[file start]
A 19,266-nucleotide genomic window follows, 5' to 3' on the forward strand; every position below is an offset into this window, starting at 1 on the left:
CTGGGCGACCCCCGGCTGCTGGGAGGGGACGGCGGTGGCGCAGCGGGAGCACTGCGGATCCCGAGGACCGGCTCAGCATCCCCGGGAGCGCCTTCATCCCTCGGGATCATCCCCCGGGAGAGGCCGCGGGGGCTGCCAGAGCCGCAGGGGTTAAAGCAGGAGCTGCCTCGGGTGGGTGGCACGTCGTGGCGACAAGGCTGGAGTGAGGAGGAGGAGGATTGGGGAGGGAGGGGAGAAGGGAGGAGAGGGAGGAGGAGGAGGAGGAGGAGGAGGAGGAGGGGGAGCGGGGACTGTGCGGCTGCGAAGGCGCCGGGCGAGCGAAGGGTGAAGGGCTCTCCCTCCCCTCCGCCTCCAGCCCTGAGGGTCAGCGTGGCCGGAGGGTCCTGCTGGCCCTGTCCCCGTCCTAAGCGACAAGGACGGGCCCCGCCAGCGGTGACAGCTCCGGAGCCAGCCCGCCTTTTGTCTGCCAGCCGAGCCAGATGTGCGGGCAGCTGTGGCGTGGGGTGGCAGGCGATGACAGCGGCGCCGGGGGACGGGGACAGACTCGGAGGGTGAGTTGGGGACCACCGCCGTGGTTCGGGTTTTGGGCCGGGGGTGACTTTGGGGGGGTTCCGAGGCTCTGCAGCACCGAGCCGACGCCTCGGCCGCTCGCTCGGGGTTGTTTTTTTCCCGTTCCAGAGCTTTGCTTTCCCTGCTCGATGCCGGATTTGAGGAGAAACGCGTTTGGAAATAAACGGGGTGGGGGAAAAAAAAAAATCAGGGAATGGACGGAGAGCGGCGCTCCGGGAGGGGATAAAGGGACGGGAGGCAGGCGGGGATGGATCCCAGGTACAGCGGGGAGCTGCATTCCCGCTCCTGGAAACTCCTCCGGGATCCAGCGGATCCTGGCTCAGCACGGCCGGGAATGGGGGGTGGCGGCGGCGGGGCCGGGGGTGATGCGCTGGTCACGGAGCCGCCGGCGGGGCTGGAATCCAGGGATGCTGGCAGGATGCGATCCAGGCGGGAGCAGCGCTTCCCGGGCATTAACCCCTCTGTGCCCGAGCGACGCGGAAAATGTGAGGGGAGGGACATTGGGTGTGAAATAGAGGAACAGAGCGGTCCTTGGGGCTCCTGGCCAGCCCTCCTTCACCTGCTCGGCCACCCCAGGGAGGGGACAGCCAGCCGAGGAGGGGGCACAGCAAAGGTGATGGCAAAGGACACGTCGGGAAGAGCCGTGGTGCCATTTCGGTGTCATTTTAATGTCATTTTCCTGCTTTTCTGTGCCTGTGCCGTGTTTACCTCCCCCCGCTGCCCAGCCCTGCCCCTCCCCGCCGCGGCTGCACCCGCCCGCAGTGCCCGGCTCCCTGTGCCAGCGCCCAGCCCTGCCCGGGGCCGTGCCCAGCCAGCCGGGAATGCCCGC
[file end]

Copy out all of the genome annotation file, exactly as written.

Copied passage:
A 19,266-nucleotide genomic window follows, 5' to 3' on the forward strand; every position below is an offset into this window, starting at 1 on the left:
CTGGGCGACCCCCGGCTGCTGGGAGGGGACGGCGGTGGCGCAGCGGGAGCACTGCGGATCCCGAGGACCGGCTCAGCATCCCCGGGAGCGCCTTCATCCCTCGGGATCATCCCCCGGGAGAGGCCGCGGGGGCTGCCAGAGCCGCAGGGGTTAAAGCAGGAGCTGCCTCGGGTGGGTGGCACGTCGTGGCGACAAGGCTGGAGTGAGGAGGAGGAGGATTGGGGAGGGAGGGGAGAAGGGAGGAGAGGGAGGAGGAGGAGGAGGAGGAGGAGGAGGAGGGGGAGCGGGGACTGTGCGGCTGCGAAGGCGCCGGGCGAGCGAAGGGTGAAGGGCTCTCCCTCCCCTCCGCCTCCAGCCCTGAGGGTCAGCGTGGCCGGAGGGTCCTGCTGGCCCTGTCCCCGTCCTAAGCGACAAGGACGGGCCCCGCCAGCGGTGACAGCTCCGGAGCCAGCCCGCCTTTTGTCTGCCAGCCGAGCCAGATGTGCGGGCAGCTGTGGCGTGGGGTGGCAGGCGATGACAGCGGCGCCGGGGGACGGGGACAGACTCGGAGGGTGAGTTGGGGACCACCGCCGTGGTTCGGGTTTTGGGCCGGGGGTGACTTTGGGGGGGTTCCGAGGCTCTGCAGCACCGAGCCGACGCCTCGGCCGCTCGCTCGGGGTTGTTTTTTTCCCGTTCCAGAGCTTTGCTTTCCCTGCTCGATGCCGGATTTGAGGAGAAACGCGTTTGGAAATAAACGGGGTGGGGGAAAAAAAAAAATCAGGGAATGGACGGAGAGCGGCGCTCCGGGAGGGGATAAAGGGACGGGAGGCAGGCGGGGATGGATCCCAGGTACAGCGGGGAGCTGCATTCCCGCTCCTGGAAACTCCTCCGGGATCCAGCGGATCCTGGCTCAGCACGGCCGGGAATGGGGGGTGGCGGCGGCGGGGCCGGGGGTGATGCGCTGGTCACGGAGCCGCCGGCGGGGCTGGAATCCAGGGATGCTGGCAGGATGCGATCCAGGCGGGAGCAGCGCTTCCCGGGCATTAACCCCTCTGTGCCCGAGCGACGCGGAAAATGTGAGGGGAGGGACATTGGGTGTGAAATAGAGGAACAGAGCGGTCCTTGGGGCTCCTGGCCAGCCCTCCTTCACCTGCTCGGCCACCCCAGGGAGGGGACAGCCAGCCGAGGAGGGGGCACAGCAAAGGTGATGGCAAAGGACACGTCGGGAAGAGCCGTGGTGCCATTTCGGTGTCATTTTAATGTCATTTTCCTGCTTTTCTGTGCCTGTGCCGTGTTTACCTCCCCCCGCTGCCCAGCCCTGCCCCTCCCCGCCGCGGCTGCACCCGCCCGCAGTGCCCGGCTCCCTGTGCCAGCGCCCAGCCCTGCCCGGGGCCGTGCCCAGCCAGCCGGGAATGCCCGC